At the Humphrey School, we believe our equity and inclusion plan* is only the start of the work. Throughout our community, faculty, staff, and students are regularly engaged in research and outreach to make our world a more equitable place. This page seeks to provide some information on the Humphrey School community's efforts for bringing about justice and change.
*Plan was updated December 2020.
Supporting Faculty and Students with a Focus on Equity
The Humphrey School recently announced the Deans’ Equity & Inclusion Research Matching Fund which will support our diversity, equity, and inclusion research goals. Faculty who apply for internal funding, such as the OVPR Social Justice Impact Grants, Grant-in-Aid, OED’s IDEA Multicultural Research Award, or IMAGINE research awards, can request matching funds from the Equity & Inclusion Research Matching Fund up to $10,000. Funding priorities include work that centers repair of harm and healing; resilient, reciprocal community engagement; racial equity and justice; and youth participation in civic life.
The DEI Faculty Professional Development Fund for Course Design, Pedagogy and Advising is available to any Humphrey School graduate faculty member who regularly advises students or teaches at the Humphrey School. It is intended to deepen our collective capacity to advance the commitments, priorities, goals and specific objectives outlined in the Humphrey School’s Equity and Inclusion Strategy and Implementation Plan. This fund is designed to give faculty the opportunity to tailor development to individual needs and is provided in addition to schoolwide professional development that will also be offered throughout the year.
This is not intended to be a competitive process and there is no specific timeline for submission of requests. To apply, simply submit the following information to Interim Dean Catherine Squires via email:
- Description of professional development event or activity (include web link if possible).
- Date/timing of this professional development opportunity (and a note about when funding is needed)
- Amount of funding requested (include budget if request includes multiple costs; for example: travel and conference registration)
- Brief description of how this opportunity aligns with the school’s DEI goals and your own professional growth related to equity and inclusion.
- Brief description of what you expect will change for you as a result of your participation (e.g, revised course syllabus, new course design, adapted teaching or advising practices, new course-community engagement strategies).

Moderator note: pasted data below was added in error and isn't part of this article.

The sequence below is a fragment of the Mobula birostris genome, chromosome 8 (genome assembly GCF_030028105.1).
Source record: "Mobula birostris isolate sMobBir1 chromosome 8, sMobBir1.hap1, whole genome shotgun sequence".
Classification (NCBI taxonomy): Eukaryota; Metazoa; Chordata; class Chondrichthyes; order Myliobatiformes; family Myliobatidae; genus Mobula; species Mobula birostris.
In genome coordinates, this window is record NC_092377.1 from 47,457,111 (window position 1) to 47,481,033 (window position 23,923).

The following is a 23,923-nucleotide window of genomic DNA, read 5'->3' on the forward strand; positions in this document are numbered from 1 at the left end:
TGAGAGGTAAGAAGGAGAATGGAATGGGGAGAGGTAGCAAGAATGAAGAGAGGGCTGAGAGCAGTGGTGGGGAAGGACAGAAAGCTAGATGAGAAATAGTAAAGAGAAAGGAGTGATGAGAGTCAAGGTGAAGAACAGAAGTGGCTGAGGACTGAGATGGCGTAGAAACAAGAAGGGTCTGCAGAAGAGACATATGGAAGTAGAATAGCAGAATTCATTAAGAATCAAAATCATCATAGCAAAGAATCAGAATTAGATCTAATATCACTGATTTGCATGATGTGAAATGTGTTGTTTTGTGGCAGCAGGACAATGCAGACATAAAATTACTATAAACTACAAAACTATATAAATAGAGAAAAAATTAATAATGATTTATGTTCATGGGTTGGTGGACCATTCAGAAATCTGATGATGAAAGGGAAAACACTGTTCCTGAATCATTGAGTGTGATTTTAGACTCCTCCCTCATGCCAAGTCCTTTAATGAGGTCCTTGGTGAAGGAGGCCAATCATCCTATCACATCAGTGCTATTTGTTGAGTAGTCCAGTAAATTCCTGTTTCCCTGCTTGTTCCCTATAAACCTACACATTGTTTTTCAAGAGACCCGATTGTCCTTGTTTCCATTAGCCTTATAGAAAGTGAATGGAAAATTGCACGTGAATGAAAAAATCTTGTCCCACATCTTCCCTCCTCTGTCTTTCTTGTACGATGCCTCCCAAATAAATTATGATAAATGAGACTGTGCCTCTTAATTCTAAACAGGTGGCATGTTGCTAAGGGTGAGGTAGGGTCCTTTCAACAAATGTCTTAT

Fund recipients are required to produce a brief narrative report of impact (or evidence of change) within 6 months of the professional development experience. Individual requests for funding must not exceed $1000.
The George Floyd Human Rights Scholarship was launched in May 2021 to provide internship opportunities to Humphrey School students. Made possible with support from the Carlson Family Foundation, the scholarship fund will provide financial assistance to five Humphrey School students each year. This will allow them to make a direct impact in their local community through exceptional internships with organizations that design and implement solutions to deeply entrenched human rights issues.
Standing with our Community
In the wake of George Floyd's death at the hands of police, former Humphrey School Dean Laura Bloomberg and UMN Law School Dean Garry Jenkins published a joint op-ed in MinnPost: To achieve justice, we need new legislation, new policies, new training, new organizational cultures.
The Minnesota Paradox
Following the uprisings that followed Floyd's death, Professor Samuel L. Myers Jr.'s work to investigate what he calls the "Minnesota Paradox," the dichotomy of how Minnesota can be credited as both one of the best places to live and a state with some of the largest disparities for Black people, was cited by media around the globe.
In 2016, following the tragic death of Philando Castile at the hands of police, Associate Professor Kathy Quick worked with police departments and community members on how to improve relations. After George Floyd's death, she joined Professor Myers to talk about inequities in policing and public policy, and how communities can rebuild trust (link includes video).
Criminal Justice Reform
Since the 1990s, governments and corporations in the United States have created a host of new ways to generate revenues by extracting resources, disproportionately from poor Black, indigenous, and other communities of color. Such practices include fine-centered policing, court fees, commercial bail, prison charges, civil asset forfeiture, and more.